Seattle Globalist co-founder and columnist Sarah Stuteville starts a new weekly column in The Seattle Times today:
Friday night at The Comet Tavern on Capitol Hill: the music pounds, the bathrooms stink and Russian politics are the topic of the night. I’m at a benefit show for Pussy Riot — a punk rock band arrested in Moscow last March for protesting in a church — and experiencing the passion of new Global Seattle.
Our city has always had an international orientation. Global industries (logging, shipping, planes), an international border (Canada counts!) and a diverse population (even before Columbia City started promoting itself as one of the most diverse ZIP codes in the country) were part of our identity long before The Bill & Melinda Gates Foundation awarded its first grant or The Seattle International Film Festival screened its first foreign film.
But as a kid growing up in Ballard in the 1980s and 1990s, Seattle still felt like a small city with small city sensibilities.
Babies accidentally switched at birth.
But French director Lorraine Levy successfully adopts this clichéd premise in her third feature film, The Other Son, which opens Friday at the Egyptian Theatre.
Levy delivers a story about the Israeli-Palestinian conflict that is provocative, humane and refreshingly free from the dogmatic lexicon that tends to inform the way we think about the region.
There’s nothing worse than ending a long-term relationship.
You have to tell your friends and family and decide who’s going to keep that TV you went halfsies on.
But that’s just what the Scottish National Party wants after successfully initiating a referendum for Scottish Independence.
However, in this episode of “Sally Jessy Raphael,” the family is the undecided voters of Scotland, the friends are the rest of the world, and the TV equates to transitioning an economy into financial independence during a worldwide crisis. No big whoop.
The official breakup won’t even be decided until 2014. That means two years of public marriage counseling and duking it out over who said what and who cheated on who drama that is sure to rival the Tom-Cat breakup.
The name Malala Yousufzai was new to me until recently.
But the power of her words wasn’t.
Back in 2009, when her hometown in Swat Valley was virtually under Taliban control, Malala, using the pen name Gul Makai, wrote a diary that was published and broadcast on BBC’s Urdu language radio service.
In it she described the Taliban’s atrocities, their violently enforced decrees against girls’ education, and how she would try not to attract Taliban soldiers’ attention while making her way to school each day.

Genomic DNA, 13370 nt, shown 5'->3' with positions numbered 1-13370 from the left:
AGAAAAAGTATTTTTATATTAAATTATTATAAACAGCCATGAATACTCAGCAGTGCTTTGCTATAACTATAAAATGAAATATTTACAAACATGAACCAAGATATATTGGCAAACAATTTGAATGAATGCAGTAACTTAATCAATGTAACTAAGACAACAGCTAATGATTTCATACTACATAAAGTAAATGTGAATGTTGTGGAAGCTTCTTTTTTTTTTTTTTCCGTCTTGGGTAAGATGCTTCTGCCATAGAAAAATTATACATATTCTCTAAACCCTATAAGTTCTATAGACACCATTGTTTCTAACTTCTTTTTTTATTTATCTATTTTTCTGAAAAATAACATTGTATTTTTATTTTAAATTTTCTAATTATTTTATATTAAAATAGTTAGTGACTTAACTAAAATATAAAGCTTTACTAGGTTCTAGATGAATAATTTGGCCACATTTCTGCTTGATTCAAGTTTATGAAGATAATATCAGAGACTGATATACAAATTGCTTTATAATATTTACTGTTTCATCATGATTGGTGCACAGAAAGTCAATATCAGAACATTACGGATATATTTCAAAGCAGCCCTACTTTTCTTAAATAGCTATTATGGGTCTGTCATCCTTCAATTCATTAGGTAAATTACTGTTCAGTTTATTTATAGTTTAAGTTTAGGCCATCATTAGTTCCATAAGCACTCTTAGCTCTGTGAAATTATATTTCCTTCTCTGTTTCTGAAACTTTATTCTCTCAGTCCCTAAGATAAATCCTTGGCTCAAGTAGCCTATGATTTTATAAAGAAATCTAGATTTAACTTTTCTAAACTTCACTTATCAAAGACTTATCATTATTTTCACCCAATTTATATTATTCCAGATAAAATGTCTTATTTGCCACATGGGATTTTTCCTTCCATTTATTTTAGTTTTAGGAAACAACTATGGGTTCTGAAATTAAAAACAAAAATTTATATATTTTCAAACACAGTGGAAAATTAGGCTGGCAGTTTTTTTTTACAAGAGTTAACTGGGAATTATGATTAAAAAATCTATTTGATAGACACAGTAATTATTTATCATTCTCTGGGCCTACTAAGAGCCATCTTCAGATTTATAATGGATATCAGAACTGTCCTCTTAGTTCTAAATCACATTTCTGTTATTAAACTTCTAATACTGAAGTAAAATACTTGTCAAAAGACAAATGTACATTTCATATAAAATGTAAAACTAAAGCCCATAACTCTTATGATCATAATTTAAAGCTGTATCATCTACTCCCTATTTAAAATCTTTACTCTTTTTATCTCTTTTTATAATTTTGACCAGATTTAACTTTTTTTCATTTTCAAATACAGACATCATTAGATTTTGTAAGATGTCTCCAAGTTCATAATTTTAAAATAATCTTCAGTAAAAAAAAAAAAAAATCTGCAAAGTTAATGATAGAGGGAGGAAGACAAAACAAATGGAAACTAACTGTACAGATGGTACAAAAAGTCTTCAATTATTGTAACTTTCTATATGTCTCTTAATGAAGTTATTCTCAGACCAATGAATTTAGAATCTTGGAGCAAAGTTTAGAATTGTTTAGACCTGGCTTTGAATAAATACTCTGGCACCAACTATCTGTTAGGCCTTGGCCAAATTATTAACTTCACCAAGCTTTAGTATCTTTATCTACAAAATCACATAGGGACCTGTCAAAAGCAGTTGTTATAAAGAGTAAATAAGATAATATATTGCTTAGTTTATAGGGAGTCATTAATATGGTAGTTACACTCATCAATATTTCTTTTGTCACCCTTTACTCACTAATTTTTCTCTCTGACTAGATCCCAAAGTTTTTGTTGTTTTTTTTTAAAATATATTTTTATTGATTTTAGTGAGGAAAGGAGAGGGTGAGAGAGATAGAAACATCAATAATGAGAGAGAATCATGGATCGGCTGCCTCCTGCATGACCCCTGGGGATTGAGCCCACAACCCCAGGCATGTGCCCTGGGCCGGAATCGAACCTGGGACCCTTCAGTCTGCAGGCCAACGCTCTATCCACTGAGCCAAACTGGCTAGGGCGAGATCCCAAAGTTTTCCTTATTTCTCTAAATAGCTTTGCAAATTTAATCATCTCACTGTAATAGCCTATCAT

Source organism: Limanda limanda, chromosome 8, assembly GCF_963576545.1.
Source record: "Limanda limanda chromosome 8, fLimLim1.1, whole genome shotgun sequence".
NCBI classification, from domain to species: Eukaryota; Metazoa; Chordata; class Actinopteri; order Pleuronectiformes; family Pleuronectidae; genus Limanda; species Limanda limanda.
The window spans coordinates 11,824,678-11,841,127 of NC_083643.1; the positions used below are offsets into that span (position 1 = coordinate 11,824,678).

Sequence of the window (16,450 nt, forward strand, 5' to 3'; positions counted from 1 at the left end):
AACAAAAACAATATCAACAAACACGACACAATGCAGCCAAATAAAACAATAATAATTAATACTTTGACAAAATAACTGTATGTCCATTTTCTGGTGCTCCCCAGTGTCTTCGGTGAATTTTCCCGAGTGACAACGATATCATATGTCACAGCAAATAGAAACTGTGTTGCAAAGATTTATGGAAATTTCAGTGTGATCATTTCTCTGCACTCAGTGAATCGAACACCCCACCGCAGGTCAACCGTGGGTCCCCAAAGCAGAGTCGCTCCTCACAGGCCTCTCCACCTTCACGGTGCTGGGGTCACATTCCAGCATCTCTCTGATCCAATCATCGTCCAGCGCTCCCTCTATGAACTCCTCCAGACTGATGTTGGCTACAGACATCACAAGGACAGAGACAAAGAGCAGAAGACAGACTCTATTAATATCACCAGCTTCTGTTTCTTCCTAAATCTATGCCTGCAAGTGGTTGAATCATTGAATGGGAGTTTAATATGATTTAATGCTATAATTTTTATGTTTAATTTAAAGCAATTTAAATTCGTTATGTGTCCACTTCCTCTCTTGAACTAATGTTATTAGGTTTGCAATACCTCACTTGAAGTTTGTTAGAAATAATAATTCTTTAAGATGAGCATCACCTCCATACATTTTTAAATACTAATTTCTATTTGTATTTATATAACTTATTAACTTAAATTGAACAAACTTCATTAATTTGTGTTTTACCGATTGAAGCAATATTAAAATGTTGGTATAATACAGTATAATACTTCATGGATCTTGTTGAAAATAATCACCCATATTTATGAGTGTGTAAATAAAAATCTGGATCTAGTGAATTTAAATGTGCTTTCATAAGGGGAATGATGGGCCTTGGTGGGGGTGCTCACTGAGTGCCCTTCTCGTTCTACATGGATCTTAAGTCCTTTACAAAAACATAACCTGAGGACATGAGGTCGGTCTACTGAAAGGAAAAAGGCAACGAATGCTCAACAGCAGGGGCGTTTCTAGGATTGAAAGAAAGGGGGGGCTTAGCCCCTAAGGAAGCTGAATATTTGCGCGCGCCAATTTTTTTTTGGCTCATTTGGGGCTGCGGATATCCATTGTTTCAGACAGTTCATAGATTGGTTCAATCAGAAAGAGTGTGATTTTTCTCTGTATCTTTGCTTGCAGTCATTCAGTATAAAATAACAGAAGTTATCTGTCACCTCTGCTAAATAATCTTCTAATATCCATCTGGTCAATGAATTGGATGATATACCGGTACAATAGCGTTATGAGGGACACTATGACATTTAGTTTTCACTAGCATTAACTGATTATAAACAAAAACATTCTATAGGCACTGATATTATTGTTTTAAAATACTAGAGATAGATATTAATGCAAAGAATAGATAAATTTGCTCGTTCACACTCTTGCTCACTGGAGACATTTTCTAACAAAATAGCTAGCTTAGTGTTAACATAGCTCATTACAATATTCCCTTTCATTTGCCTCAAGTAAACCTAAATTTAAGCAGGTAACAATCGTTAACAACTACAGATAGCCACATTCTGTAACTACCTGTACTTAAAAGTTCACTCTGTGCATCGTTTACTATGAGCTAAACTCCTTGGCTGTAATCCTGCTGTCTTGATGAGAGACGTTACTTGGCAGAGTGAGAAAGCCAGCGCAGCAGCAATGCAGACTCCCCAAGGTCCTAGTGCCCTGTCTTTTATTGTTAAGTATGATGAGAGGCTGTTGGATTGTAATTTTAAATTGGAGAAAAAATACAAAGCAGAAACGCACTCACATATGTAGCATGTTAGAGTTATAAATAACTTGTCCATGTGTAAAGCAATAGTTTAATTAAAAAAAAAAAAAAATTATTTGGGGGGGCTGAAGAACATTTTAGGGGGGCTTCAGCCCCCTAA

I would listen to her chronicles broadcast on BBC Urdu every evening with my grandfather in Pakistan, before I moved to Seattle. (The older generation in Pakistan prefers getting the news from BBC because of it has more credibility than local news sources).
I was in awe of Malala’s courage and her steadfast stance on girls’ education in the face of an enemy that is as brutal and savage as she is innocent and sweet.
In the past six months alone, big things have started happening for the immigrant community is Seattle.
President Obama announced a new deportation deferment policy for undocumented young adults. The Seattle City Council created the Office of Immigrant and Refugee Affairs and a new Washington State Voting Rights Act could significantly increase voting participation among immigrant communities.
I spoke with Stolz, a veteran of immigrant rights organizing for national campaigns, about what he sees as the future of immigration reform in Seattle.
(OneAmerica is hosting an open house tonight where members of the public can meet the new director.)
The music is defiant, the bartenders studiously inattentive and the balaclavas sequined.
If it weren’t for the smell of grilled onions wafting in from the hotdog stand outside and the cold beer (instead of warm vodka) I could still be in Moscow.
This is one of at least three benefit shows for jailed Russian punk band Pussy Riot in Seattle in the past few weeks.
And around the corner on 11th Ave a huge feminist mural featuring Free Pussy Riot graffiti and fliers has taken over the entire side of an abandoned building.
This is all to say that Seattle is a real Pussy Riot kindofa town.
Washington State could be one of the first places in the world to legalize gay marriage by ballot this November.